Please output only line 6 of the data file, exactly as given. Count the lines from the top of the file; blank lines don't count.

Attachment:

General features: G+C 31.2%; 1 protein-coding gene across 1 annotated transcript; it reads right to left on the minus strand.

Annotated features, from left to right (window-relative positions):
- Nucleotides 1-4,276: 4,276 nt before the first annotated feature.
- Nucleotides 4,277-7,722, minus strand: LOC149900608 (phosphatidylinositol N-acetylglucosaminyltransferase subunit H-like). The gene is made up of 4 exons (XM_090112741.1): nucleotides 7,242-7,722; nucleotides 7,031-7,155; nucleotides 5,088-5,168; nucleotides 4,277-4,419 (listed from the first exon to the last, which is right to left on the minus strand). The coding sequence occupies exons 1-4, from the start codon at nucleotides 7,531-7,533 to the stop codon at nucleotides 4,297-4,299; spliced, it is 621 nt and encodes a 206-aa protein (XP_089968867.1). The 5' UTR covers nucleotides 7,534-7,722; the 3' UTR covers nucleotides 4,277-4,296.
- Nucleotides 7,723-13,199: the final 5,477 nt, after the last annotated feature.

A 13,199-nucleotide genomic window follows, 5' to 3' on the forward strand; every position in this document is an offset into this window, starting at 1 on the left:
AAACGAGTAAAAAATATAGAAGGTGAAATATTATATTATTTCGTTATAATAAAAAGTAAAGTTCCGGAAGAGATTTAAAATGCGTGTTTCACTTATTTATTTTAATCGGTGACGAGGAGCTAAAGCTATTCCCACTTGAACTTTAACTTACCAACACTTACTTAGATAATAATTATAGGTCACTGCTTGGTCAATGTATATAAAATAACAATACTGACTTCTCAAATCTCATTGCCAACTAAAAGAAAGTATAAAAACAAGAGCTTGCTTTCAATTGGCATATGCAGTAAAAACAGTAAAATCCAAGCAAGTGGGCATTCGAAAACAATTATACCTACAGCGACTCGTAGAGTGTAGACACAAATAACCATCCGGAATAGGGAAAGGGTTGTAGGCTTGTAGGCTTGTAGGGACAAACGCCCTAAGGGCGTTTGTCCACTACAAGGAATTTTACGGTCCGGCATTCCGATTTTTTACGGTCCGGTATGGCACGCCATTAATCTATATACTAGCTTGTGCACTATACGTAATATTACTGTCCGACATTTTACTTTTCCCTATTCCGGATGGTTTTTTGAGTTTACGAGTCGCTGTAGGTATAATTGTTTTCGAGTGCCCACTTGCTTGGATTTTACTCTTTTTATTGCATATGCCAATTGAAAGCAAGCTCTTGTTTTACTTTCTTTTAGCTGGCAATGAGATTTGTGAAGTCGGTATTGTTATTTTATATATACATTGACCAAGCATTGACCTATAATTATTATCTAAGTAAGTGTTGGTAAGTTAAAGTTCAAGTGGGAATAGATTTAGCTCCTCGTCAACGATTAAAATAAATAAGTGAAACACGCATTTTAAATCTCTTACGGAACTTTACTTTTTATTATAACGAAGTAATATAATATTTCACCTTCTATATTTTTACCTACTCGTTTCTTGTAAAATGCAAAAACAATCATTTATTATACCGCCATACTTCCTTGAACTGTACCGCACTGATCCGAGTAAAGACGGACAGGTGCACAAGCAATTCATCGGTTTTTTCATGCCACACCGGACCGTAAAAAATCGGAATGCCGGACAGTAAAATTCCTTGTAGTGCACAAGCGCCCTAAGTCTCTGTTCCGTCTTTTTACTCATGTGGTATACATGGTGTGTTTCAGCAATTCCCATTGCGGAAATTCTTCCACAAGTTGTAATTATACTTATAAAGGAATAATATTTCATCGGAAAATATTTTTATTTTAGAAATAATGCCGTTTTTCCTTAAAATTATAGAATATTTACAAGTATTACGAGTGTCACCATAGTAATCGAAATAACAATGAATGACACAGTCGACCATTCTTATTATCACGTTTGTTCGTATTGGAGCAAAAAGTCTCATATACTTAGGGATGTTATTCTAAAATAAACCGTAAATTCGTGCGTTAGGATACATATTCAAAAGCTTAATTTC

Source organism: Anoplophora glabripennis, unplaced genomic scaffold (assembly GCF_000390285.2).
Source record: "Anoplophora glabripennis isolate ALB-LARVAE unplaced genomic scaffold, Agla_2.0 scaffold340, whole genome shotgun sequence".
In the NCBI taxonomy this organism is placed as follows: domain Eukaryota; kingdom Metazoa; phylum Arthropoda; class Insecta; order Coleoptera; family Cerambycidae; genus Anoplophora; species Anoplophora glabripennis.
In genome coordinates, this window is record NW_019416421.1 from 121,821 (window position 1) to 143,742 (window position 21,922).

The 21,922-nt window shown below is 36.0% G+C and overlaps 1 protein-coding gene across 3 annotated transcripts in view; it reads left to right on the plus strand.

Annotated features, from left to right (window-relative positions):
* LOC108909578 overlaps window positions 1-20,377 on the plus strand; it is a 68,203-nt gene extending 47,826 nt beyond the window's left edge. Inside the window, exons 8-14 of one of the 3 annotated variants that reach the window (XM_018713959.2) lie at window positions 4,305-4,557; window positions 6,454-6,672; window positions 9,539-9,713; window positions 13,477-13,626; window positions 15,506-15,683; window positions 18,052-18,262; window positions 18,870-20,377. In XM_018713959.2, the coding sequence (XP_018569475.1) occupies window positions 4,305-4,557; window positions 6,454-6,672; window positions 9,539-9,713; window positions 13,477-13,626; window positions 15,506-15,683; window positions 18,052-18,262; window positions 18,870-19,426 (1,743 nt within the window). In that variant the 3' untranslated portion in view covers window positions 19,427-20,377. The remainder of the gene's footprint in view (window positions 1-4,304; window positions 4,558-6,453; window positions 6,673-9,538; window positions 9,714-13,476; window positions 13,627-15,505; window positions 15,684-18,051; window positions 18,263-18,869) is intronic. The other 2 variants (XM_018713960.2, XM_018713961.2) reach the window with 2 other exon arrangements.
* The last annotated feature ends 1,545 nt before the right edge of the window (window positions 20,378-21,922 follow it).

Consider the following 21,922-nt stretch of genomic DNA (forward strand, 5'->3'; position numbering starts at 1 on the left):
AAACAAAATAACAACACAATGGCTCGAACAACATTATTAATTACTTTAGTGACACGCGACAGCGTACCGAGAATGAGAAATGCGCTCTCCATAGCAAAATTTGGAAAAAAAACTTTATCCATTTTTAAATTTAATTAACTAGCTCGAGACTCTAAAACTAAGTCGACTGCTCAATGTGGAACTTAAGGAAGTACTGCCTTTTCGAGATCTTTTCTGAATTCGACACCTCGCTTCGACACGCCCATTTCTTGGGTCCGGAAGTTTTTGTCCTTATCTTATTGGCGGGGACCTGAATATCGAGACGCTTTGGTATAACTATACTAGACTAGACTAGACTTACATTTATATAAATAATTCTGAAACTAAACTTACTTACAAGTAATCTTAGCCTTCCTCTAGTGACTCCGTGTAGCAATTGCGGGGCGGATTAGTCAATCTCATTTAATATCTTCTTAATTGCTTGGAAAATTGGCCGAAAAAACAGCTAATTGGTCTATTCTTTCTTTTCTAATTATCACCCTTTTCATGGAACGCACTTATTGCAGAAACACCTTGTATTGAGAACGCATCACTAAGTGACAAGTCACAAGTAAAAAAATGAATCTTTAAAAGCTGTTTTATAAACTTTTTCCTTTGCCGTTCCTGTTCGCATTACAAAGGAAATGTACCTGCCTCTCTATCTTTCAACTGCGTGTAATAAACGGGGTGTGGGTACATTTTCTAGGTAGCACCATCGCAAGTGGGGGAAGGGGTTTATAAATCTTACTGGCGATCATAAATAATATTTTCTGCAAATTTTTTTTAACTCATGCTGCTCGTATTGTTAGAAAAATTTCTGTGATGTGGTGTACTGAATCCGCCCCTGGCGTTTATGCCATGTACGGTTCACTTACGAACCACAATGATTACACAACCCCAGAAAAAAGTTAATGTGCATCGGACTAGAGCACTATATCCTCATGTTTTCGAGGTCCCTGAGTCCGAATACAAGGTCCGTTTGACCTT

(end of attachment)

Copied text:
A 13,199-nucleotide genomic window follows, 5' to 3' on the forward strand; every position in this document is an offset into this window, starting at 1 on the left: